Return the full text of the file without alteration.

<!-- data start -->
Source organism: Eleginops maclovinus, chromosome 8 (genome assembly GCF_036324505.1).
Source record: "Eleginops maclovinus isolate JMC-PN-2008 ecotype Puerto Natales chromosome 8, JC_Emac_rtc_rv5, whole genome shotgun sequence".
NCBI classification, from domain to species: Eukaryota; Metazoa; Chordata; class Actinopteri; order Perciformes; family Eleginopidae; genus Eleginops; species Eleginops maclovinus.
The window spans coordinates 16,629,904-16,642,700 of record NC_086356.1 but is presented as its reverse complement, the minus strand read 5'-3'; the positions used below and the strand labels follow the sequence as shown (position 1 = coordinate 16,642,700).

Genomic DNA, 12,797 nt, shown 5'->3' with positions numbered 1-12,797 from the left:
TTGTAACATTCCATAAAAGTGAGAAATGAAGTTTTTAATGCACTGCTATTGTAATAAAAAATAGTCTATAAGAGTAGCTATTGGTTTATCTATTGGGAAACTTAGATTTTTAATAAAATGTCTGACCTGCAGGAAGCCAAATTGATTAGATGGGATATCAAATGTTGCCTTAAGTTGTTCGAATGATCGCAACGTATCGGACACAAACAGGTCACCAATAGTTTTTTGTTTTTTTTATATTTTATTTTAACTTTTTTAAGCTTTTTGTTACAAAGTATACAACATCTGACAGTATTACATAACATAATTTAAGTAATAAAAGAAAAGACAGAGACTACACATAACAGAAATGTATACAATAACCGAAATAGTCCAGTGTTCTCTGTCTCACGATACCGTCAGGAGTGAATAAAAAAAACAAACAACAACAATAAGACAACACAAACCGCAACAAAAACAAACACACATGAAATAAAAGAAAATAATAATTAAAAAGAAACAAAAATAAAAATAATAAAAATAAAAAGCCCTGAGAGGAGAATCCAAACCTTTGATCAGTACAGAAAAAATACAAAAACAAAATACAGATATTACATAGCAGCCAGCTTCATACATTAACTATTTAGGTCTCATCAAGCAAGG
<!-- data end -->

Source organism: Eleginops maclovinus, chromosome 8 (genome assembly GCF_036324505.1).
Source record: "Eleginops maclovinus isolate JMC-PN-2008 ecotype Puerto Natales chromosome 8, JC_Emac_rtc_rv5, whole genome shotgun sequence".
NCBI classification, from domain to species: Eukaryota; Metazoa; Chordata; class Actinopteri; order Perciformes; family Eleginopidae; genus Eleginops; species Eleginops maclovinus.
The window spans coordinates 16,629,904-16,642,700 of record NC_086356.1 but is presented as its reverse complement, the minus strand read 5'-3'; the positions used below and the strand labels follow the sequence as shown (position 1 = coordinate 16,642,700).

Genomic DNA, 12,797 nt, shown 5'->3' with positions numbered 1-12,797 from the left:
TTGTAACATTCCATAAAAGTGAGAAATGAAGTTTTTAATGCACTGCTATTGTAATAAAAAATAGTCTATAAGAGTAGCTATTGGTTTATCTATTGGGAAACTTAGATTTTTAATAAAATGTCTGACCTGCAGGAAGCCAAATTGATTAGATGGGATATCAAATGTTGCCTTAAGTTGTTCGAATGATCGCAACGTATCGGACACAAACAGGTCACCAATAGTTTTTTGTTTTTTTTATATTTTATTTTAACTTTTTTAAGCTTTTTGTTACAAAGTATACAACATCTGACAGTATTACATAACATAATTTAAGTAATAAAAGAAAAGACAGAGACTACACATAACAGAAATGTATACAATAACCGAAATAGTCCAGTGTTCTCTGTCTCACGATACCGTCAGGAGTGAATAAAAAAAACAAACAACAACAATAAGACAACACAAACCGCAACAAAAACAAACACACATGAAATAAAAGAAAATAATAATTAAAAAGAAACAAAAATAAAAATAATAAAAATAAAAAGCCCTGAGAGGAGAATCCAAACCTTTGATCAGTACAGAAAAAATACAAAAACAAAATACAGATATTACATAGCAGCCAGCTTCATACATTAACTATTTAGGTCTCATCAAGCAAGG